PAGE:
Most of self-ascribed quant equity investors today use only the first set of quantifiable information, and mostly from the bottom up perspective.  My friend, Rodney Sullivan, and I have a new paper suggesting that quant investors should seriously consider applying a global macro approach that use the broader set of quantifiable information.  This paper can be found at the SSRN.  Both he and I have been keen to this approach for several years now.  I summarize this paper by way of an analogy. 

    Before 2008, the quant ocean liners were faster the other ocean liners.  In particular, the pure quant ocean liners have the most systematic implementation and strictly rely on the quantifiable information that can be back tested with statistical significance.  They are the fastest of all.  These pure quant ocean liners are our focus. 

    As a result of their success, the captains of the pure quant ocean liners hired many superb engineers and kept all of them under the deck tooling the ocean liners.  These captains made the rule that no one should waste any time above the deck.  This worked as long as the luck is on their side, i.e., the weather is great so that there are no icebergs, and all the undercurrents are flowing in the same direction as these ocean liners. 

    From 2008, the weather starts to change.  Icebergs start to appear in the ocean and undercurrents start to turn against these ocean liners.  If these captains or his crews have been above the deck, they would have noticed this.  However, the under-the-deck rule prevents them from seeing that.  These ocean liners almost all hit the first iceberg, suffering significant damage. 

    However, the captains of these ocean liners thought that this is just an anomaly and no iceberg will appear again.  So he insisted that his men mostly continue doing what they did, with the under-the-deck rule still strictly enforced.  What he and his crews did not know is that icebergs are popping up all around them this time, quite different from any difficult periods that they had before.  And the undercurrents are totally against them.  Soon enough, these ocean liners all hit icebergs again in 2009 and were severely damaged this time.  Undercurrents were initially against them strongly, pushing them backwards substantially in 2009, but then showed no direction in 2010.  With the engine sputtering and no clear direction of undercurrents, these ocean liners start to float with currents with no clear direction in 2010.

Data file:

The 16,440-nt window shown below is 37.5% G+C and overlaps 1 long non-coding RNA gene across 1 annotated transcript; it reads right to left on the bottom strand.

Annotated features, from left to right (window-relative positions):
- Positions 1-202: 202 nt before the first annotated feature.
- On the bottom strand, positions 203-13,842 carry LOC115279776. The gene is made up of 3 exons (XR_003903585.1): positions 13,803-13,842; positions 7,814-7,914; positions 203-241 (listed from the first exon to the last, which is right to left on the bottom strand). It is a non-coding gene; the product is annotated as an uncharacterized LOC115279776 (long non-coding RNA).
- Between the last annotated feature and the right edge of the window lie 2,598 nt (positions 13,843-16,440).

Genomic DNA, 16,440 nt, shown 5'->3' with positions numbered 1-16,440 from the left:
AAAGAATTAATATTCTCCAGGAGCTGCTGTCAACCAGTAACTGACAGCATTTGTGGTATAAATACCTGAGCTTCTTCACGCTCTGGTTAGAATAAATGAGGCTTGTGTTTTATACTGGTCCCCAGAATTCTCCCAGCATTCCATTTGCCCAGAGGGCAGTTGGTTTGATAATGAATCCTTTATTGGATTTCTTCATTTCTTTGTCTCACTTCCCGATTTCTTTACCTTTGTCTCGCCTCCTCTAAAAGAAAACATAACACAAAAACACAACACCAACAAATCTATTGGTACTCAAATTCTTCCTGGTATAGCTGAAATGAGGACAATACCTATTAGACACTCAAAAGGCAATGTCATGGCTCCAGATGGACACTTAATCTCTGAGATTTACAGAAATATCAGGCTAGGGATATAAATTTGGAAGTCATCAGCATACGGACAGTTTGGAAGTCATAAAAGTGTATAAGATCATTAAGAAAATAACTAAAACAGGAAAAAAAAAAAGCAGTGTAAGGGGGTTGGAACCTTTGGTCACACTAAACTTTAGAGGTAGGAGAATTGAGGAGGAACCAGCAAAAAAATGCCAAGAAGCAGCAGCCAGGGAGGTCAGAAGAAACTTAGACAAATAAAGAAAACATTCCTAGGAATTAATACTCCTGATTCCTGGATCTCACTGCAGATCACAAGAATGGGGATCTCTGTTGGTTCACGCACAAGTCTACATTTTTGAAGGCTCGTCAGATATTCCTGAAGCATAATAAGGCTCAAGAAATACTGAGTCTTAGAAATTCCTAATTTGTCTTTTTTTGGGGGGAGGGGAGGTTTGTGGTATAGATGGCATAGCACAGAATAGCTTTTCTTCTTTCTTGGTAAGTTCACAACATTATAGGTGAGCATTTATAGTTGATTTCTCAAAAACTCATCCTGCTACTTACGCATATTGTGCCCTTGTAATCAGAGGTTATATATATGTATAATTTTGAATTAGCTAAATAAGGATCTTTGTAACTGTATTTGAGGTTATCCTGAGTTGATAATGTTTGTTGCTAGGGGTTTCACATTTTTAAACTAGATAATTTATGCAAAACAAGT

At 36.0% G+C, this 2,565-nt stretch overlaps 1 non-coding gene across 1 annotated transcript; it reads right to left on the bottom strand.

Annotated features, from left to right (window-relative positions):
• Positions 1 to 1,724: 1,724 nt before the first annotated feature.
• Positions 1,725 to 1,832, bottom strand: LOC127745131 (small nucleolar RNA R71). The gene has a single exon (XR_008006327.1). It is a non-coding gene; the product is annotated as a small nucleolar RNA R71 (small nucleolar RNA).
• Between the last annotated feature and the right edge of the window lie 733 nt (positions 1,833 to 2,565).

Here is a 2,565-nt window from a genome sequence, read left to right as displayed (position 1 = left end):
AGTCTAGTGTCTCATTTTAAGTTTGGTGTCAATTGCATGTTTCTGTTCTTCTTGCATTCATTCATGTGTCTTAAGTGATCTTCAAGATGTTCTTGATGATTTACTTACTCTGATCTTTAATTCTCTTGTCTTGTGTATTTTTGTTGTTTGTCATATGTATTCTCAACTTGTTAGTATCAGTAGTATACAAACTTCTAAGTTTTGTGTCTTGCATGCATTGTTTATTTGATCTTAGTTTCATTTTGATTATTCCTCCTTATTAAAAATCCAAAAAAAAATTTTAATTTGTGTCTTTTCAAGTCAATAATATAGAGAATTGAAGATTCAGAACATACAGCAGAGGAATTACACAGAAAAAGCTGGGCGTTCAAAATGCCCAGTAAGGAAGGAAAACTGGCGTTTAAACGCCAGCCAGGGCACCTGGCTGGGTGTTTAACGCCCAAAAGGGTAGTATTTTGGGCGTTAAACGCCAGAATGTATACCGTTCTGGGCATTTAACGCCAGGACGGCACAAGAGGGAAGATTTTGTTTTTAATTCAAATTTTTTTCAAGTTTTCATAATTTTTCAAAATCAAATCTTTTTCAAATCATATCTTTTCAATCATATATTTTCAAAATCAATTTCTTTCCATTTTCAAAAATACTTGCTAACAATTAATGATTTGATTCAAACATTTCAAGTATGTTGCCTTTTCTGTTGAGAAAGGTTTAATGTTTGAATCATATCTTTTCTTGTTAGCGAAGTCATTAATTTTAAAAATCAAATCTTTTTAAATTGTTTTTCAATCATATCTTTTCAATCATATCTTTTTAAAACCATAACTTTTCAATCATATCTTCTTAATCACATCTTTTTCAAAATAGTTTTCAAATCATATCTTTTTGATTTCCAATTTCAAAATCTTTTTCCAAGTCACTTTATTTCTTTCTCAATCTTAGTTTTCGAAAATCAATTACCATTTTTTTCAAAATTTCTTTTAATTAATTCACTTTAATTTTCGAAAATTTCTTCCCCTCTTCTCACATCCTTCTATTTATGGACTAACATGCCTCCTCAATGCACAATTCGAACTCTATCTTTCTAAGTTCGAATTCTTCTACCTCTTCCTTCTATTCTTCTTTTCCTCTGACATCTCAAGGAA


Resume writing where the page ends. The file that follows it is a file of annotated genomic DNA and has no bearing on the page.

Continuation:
Should the pure quant ocean liners do something drastic about it?  Just think about Euro.  It is a flawed system that may survive for a while, but its death is certain under large standard deviation events unless backed by a united fiscal authority and active efforts to bring down the culture and language barrier (so that labor and capital could flow freely within the Euro Zone).  The pure quant ocean liners are in the same situation. 

    The captains of some of these ocean liners did start to order his crews to do something different, under the pressure of their passengers.  They gathered information about the history of the last two large iceberg accidents and maybe some smaller iceberg incidents in the past.  They want to use the information to predict the positions of any future icebergs.  This is a great improvement, and is part of what we advocate.